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The Building Blocks of Value: Goodwill and Intangible Assets

April 12, 2022


The Building Blocks of Value: Goodwill and Intangible Assets

Part 2 in our series on the Building Blocks of Value takes a closer look at the components of intangible assets and goodwill, including various factors that may influence the value of goodwill.

(Originally Posted July 16, 2019)

Read Part 1 in our Building Blocks of Value Series

In a previous Davis Martindale blog (Valuation Components: Introduction to the Building Blocks of Value), we introduced the three types of assets that make up the value of a Company:

  • Tangible Assets – the physical assets used in day-to-day operations;
  • Redundant Assets – physical assets that are not required for day-to-day operations; and
  • Goodwill and Intangibles – non-physical assets that add value to your business, beyond the physical assets.
Building Blocks of Value - net tangible assets

As a business owner, one of your objectives should be to maximize the value of your goodwill and intangible assets. This not only ensures you will receive the maximum value when you decide to sell your business, but benefits you every year you continue to run the business. Let us look at a simplistic example.

Consider two companies: Company ABC and Company XYZ. Both companies operate in the same industry, however Company ABC is larger – they have more assets and they earn more money.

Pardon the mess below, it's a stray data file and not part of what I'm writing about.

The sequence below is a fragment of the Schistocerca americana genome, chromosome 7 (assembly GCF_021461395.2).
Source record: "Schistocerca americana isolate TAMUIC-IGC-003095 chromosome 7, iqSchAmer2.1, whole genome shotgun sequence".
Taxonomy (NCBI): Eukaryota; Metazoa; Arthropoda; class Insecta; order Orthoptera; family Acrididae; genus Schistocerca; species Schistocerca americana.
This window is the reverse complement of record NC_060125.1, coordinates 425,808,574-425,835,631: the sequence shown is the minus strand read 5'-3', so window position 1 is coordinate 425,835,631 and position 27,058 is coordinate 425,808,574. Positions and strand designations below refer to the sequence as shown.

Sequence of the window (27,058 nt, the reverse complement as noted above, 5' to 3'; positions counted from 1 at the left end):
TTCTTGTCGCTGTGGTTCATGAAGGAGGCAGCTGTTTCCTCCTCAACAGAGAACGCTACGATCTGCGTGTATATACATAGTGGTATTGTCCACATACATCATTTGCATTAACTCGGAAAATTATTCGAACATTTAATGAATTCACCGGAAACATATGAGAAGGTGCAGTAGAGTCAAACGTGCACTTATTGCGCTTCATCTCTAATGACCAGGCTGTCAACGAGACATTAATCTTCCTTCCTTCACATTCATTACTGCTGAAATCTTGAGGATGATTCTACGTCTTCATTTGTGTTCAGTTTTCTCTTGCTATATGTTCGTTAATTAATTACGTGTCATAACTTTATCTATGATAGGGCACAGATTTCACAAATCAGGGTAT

To a passive observer, it may appear that Company ABC has more goodwill, since they make more money. But this is not always the case. Let’s take a closer look:

Intangible Assets Chart

The above example highlights the importance of efficient use of business assets. It is true that Company ABC earns more money than Company XYZ; however, Company XYZ uses its assets more efficiently:

Intangible Assets Chart

Efficient use of assets is one factor that influences the value of goodwill. Because each business is unique, your Chartered Business Valuator (CBV) will consider multiple factors when determining the value of the goodwill in your business. These factors may include some of the following:

  • Location Goodwill – a business in a high traffic area may see increased sales;
  • Product or Service Goodwill – a product that is well established in the market, or that has a favourable brand name, may see higher sales than a similar product by a competitor;
  • General Business Goodwill – may include factors such as competent employees, an experienced management team, amicable relationships with suppliers, and so forth;
  • Individual Goodwill – the advantage a business has by employing a person with key abilities, reputation, etc. If that person left the business and choose to compete, the profitability of the former business could be damaged; and
  • Personal Goodwill – similar to individual goodwill, except it typically includes the key abilities and reputation of the business owner. Consequently, this form of goodwill is typically non-transferable, and has no commercial value.

While goodwill represents an asset that is more general and non-separable in nature, intangible assets are specifically identifiable assets, such as customer lists, brands, copyrights and intellectual property. Unlike goodwill, intangible assets can be transferred separately from the business.

Under most circumstances, intangible assets do not appear on a company’s balance sheet and have no recorded book value. It is important, therefore, for business valuators to pay special attention to these asset categories.

While goodwill and intangible assets are technically distinct, for practical purposes, valuators will often consider goodwill and intangible assets together.

Whether you are looking to value your business for purposes of sale, estate planning, matrimonial or anywhere in between, give the professionals at Davis Martindale a call. We have experience in all forms of valuation engagements.